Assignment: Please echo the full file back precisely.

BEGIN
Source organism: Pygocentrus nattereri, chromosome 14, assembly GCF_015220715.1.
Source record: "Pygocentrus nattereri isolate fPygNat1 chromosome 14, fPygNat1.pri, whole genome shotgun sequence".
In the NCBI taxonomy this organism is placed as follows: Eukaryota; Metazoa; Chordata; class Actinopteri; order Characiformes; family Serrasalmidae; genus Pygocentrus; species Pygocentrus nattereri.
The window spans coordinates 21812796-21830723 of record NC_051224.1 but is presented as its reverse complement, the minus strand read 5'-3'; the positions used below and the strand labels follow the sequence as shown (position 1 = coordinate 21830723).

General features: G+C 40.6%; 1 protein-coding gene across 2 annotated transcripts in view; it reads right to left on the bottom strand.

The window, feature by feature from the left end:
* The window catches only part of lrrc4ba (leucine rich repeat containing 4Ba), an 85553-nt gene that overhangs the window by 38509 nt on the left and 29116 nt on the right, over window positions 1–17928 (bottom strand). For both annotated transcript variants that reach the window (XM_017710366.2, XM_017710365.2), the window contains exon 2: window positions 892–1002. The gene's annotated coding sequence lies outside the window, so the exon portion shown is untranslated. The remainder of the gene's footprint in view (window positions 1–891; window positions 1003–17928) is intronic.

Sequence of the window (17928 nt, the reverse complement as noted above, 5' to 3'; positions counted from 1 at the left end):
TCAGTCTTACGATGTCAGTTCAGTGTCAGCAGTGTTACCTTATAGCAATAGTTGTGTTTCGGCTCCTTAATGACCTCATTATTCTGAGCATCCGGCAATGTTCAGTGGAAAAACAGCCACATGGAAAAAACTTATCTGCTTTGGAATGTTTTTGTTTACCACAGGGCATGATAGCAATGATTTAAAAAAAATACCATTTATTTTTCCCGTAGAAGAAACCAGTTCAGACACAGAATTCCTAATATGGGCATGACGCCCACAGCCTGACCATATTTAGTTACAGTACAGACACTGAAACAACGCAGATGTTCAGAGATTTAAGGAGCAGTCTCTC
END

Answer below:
Source organism: Pygocentrus nattereri, chromosome 14, assembly GCF_015220715.1.
Source record: "Pygocentrus nattereri isolate fPygNat1 chromosome 14, fPygNat1.pri, whole genome shotgun sequence".
In the NCBI taxonomy this organism is placed as follows: Eukaryota; Metazoa; Chordata; class Actinopteri; order Characiformes; family Serrasalmidae; genus Pygocentrus; species Pygocentrus nattereri.
The window spans coordinates 21812796-21830723 of record NC_051224.1 but is presented as its reverse complement, the minus strand read 5'-3'; the positions used below and the strand labels follow the sequence as shown (position 1 = coordinate 21830723).

General features: G+C 40.6%; 1 protein-coding gene across 2 annotated transcripts in view; it reads right to left on the bottom strand.

The window, feature by feature from the left end:
* The window catches only part of lrrc4ba (leucine rich repeat containing 4Ba), an 85553-nt gene that overhangs the window by 38509 nt on the left and 29116 nt on the right, over window positions 1–17928 (bottom strand). For both annotated transcript variants that reach the window (XM_017710366.2, XM_017710365.2), the window contains exon 2: window positions 892–1002. The gene's annotated coding sequence lies outside the window, so the exon portion shown is untranslated. The remainder of the gene's footprint in view (window positions 1–891; window positions 1003–17928) is intronic.

Sequence of the window (17928 nt, the reverse complement as noted above, 5' to 3'; positions counted from 1 at the left end):
TCAGTCTTACGATGTCAGTTCAGTGTCAGCAGTGTTACCTTATAGCAATAGTTGTGTTTCGGCTCCTTAATGACCTCATTATTCTGAGCATCCGGCAATGTTCAGTGGAAAAACAGCCACATGGAAAAAACTTATCTGCTTTGGAATGTTTTTGTTTACCACAGGGCATGATAGCAATGATTTAAAAAAAATACCATTTATTTTTCCCGTAGAAGAAACCAGTTCAGACACAGAATTCCTAATATGGGCATGACGCCCACAGCCTGACCATATTTAGTTACAGTACAGACACTGAAACAACGCAGATGTTCAGAGATTTAAGGAGCAGTCTCTC